Macmillan is not affiliated with the NCAA, ESPN, or HP. Bracket Source: ESPN

Since I’m all about selecting winning books for common reading, I based my bracket picks on the schools that have adopted Macmillan titles for their programs. When neither school had—at least, not this season!—I went with the lower seed (those picks are noted in black). When Macmillan adopters went head to head, I used seed positions to make my predictions, as well.

I proposed the common reading bracket with tongue in cheek, but my little experiment has been fun and informative. Here we have a whole new perspective on the trends and the diversity in common reading selections at schools across the country.

As you can see, the competitors are very well read!

In the East, Ohio State is the favorite with Elie Wiesel’s Night, Barbara Ehrenreich’s Nickel and Dimed, and Colin Beavan’s No Impact Man. First Four victor Clemson has previously adopted Ron Rash’s novel One Foot in Eden, and they’ll be reading his Saints at the River this fall. Common reader MVP No Impact Man is the Fall 2011 book at the University of Kentucky. Nickel and Dimed has been the common reading title at both UNC, Chapel Hill and Syracuse University. The UNC Tarheels have also read Picking Cotton and The Spirit Catches You and You Fall Down, while Syracuse has adopted A Long Way Gone. The University of Washington represents with Elizabeth Kolbert’s Field Notes from a Catastrophe.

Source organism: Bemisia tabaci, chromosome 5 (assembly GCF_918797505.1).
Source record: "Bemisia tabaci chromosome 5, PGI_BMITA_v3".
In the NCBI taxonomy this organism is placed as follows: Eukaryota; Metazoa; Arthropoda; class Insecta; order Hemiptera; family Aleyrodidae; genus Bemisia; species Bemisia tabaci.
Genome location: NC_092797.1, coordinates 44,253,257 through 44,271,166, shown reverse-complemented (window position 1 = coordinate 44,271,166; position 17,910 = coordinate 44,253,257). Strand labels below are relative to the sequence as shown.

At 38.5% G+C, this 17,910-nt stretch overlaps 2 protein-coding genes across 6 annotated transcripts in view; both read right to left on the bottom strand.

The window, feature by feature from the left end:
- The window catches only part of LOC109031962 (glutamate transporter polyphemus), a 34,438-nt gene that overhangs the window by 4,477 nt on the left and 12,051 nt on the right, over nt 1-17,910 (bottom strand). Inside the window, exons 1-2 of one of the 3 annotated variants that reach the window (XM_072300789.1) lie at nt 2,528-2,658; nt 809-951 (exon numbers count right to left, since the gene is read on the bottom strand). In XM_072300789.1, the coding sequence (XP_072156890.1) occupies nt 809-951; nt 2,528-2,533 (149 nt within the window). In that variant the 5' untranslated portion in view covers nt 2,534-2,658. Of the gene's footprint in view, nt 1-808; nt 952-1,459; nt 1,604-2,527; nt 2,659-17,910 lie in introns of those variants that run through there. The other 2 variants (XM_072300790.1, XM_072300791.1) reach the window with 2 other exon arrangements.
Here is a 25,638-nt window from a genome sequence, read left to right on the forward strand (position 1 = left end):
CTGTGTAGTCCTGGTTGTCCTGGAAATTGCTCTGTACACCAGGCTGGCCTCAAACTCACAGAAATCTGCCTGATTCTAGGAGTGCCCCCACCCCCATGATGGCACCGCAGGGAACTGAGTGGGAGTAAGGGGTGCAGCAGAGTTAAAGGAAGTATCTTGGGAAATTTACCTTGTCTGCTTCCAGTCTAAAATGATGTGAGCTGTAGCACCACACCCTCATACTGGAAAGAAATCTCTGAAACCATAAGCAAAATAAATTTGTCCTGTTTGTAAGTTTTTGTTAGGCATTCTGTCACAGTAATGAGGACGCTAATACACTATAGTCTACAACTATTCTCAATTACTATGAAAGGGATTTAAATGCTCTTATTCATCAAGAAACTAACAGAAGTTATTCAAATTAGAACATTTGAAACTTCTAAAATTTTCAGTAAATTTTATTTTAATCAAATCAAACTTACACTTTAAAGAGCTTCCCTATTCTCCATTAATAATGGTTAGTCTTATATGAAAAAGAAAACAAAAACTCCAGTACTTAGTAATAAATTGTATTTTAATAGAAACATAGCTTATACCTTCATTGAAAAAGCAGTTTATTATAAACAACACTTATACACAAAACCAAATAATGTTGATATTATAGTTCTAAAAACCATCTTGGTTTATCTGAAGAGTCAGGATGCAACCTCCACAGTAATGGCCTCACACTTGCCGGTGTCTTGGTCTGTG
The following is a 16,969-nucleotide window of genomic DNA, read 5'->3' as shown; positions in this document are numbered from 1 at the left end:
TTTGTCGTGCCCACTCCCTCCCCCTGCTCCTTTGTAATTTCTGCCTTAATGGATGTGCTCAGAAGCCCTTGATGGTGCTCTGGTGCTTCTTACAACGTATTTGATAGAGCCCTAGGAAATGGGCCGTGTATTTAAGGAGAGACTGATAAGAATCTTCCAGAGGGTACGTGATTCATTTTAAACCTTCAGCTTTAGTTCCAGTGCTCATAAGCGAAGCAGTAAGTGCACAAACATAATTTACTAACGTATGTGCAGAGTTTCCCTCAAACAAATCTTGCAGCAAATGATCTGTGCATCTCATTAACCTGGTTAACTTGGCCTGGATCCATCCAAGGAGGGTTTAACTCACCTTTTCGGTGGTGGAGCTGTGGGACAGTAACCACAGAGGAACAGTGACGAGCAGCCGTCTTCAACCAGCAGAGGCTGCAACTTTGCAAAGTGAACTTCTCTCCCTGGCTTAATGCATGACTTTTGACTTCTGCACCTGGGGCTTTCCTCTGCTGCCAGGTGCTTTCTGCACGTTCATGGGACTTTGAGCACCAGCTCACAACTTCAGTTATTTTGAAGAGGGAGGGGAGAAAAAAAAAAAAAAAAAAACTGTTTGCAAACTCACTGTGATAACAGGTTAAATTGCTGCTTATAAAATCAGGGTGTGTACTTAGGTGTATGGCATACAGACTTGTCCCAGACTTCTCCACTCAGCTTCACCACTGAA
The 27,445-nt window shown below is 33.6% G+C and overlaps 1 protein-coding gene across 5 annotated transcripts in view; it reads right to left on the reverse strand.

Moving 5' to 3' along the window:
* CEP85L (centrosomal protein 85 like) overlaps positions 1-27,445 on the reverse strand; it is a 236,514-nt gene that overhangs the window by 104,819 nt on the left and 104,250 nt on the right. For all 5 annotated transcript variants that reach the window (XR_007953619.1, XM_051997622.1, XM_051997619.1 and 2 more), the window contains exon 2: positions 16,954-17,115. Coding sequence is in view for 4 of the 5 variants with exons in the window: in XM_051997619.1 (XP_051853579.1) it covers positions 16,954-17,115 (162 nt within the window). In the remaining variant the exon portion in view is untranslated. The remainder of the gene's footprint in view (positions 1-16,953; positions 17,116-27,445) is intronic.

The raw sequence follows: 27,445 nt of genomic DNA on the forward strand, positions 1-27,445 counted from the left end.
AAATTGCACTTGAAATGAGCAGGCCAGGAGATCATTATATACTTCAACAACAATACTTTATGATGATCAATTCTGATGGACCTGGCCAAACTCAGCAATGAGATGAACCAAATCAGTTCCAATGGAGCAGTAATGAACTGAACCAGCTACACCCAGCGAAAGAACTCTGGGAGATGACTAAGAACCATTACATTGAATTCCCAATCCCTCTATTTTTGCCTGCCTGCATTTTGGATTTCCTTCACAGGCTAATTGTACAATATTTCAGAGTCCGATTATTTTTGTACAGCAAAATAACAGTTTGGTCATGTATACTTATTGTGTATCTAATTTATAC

Ishmael Beah’s A Long Way Gone dominates in the West, where the universities of Texas and Tennessee have both selected the book. Hampton University first-year students have been reading Daniel Black’s They Tell Me of a Home just this year and Temple’s have read Elie Wiesel’s Night. Number two seed San Diego State University has adopted Ray C. Anderson’s Business Lessons from a Radical Industrialist.

Next, we go to the Southwest, where Boston University has favorites Nickel and Dimed and A Long Way Gone on its roster. The University of Illinois has also adopted Nickel and Dimed and the University of Akron has chosen A Long Way Gone. Class Matters has been read campus-wide at the University of Richmond, while Saint Peter’s has adopted Night. Florida State students submitted their own “This I Believe” essays when the university picked This I Believe—how many of the Seminoles wrote about basketball?

Finally, in the Southeast, University of Pittsburgh students have read Anne Fadiman’s The Spirit Catches You and You Fall Down. Utah State has adopted Ishmael Beah’s A Long Way Gone and Wofford College freshmen have read Orson Scott Card’s Ender’s Game and Ron Rash’s One Foot in Eden. Students in the University of Wisconsin system, from Parkside to Marathon County, have read everything from This I Believe II to Deep Economy; I hope they’re all united behind the Badgers from Madison! But can sixth-seed Saint John’s take Katharine Weber’s Triangle all the way to the championship?

The Big Dance begins tomorrow—what book are you rooting for?

P.S. For more unconventional bracketology for academics, check out The Chronicle of Higher Education‘s Tweed Madness!